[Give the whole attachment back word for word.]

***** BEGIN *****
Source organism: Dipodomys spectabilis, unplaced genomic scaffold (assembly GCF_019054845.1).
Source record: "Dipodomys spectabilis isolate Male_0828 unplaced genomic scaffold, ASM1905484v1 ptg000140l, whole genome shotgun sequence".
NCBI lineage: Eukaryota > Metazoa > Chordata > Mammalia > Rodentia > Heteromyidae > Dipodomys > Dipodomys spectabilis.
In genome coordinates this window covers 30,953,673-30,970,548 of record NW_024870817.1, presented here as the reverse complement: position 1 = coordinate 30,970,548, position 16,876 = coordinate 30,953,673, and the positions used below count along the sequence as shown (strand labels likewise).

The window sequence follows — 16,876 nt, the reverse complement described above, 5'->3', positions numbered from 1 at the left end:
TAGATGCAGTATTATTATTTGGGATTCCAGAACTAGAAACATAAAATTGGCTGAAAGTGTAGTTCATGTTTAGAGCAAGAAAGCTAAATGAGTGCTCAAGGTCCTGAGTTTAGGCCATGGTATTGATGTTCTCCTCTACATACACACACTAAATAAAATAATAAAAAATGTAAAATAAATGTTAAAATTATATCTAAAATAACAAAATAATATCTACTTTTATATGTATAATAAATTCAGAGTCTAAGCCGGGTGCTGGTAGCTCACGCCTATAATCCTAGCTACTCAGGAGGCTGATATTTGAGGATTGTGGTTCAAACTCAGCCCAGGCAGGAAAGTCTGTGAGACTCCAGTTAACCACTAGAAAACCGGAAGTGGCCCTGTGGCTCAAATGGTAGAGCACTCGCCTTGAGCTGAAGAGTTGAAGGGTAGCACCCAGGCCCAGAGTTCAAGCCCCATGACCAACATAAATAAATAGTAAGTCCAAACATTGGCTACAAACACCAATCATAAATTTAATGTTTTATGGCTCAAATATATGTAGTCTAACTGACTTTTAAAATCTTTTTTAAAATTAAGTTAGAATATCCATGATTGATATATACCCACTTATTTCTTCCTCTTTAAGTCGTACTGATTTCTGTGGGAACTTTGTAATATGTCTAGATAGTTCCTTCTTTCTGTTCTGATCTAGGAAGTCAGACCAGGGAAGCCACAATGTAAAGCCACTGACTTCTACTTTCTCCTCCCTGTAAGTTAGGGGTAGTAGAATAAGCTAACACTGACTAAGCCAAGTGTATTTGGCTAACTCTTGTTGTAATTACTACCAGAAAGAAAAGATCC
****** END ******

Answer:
Source organism: Dipodomys spectabilis, unplaced genomic scaffold (assembly GCF_019054845.1).
Source record: "Dipodomys spectabilis isolate Male_0828 unplaced genomic scaffold, ASM1905484v1 ptg000140l, whole genome shotgun sequence".
NCBI lineage: Eukaryota > Metazoa > Chordata > Mammalia > Rodentia > Heteromyidae > Dipodomys > Dipodomys spectabilis.
In genome coordinates this window covers 30,953,673-30,970,548 of record NW_024870817.1, presented here as the reverse complement: position 1 = coordinate 30,970,548, position 16,876 = coordinate 30,953,673, and the positions used below count along the sequence as shown (strand labels likewise).

The window sequence follows — 16,876 nt, the reverse complement described above, 5'->3', positions numbered from 1 at the left end:
TAGATGCAGTATTATTATTTGGGATTCCAGAACTAGAAACATAAAATTGGCTGAAAGTGTAGTTCATGTTTAGAGCAAGAAAGCTAAATGAGTGCTCAAGGTCCTGAGTTTAGGCCATGGTATTGATGTTCTCCTCTACATACACACACTAAATAAAATAATAAAAAATGTAAAATAAATGTTAAAATTATATCTAAAATAACAAAATAATATCTACTTTTATATGTATAATAAATTCAGAGTCTAAGCCGGGTGCTGGTAGCTCACGCCTATAATCCTAGCTACTCAGGAGGCTGATATTTGAGGATTGTGGTTCAAACTCAGCCCAGGCAGGAAAGTCTGTGAGACTCCAGTTAACCACTAGAAAACCGGAAGTGGCCCTGTGGCTCAAATGGTAGAGCACTCGCCTTGAGCTGAAGAGTTGAAGGGTAGCACCCAGGCCCAGAGTTCAAGCCCCATGACCAACATAAATAAATAGTAAGTCCAAACATTGGCTACAAACACCAATCATAAATTTAATGTTTTATGGCTCAAATATATGTAGTCTAACTGACTTTTAAAATCTTTTTTAAAATTAAGTTAGAATATCCATGATTGATATATACCCACTTATTTCTTCCTCTTTAAGTCGTACTGATTTCTGTGGGAACTTTGTAATATGTCTAGATAGTTCCTTCTTTCTGTTCTGATCTAGGAAGTCAGACCAGGGAAGCCACAATGTAAAGCCACTGACTTCTACTTTCTCCTCCCTGTAAGTTAGGGGTAGTAGAATAAGCTAACACTGACTAAGCCAAGTGTATTTGGCTAACTCTTGTTGTAATTACTACCAGAAAGAAAAGATCC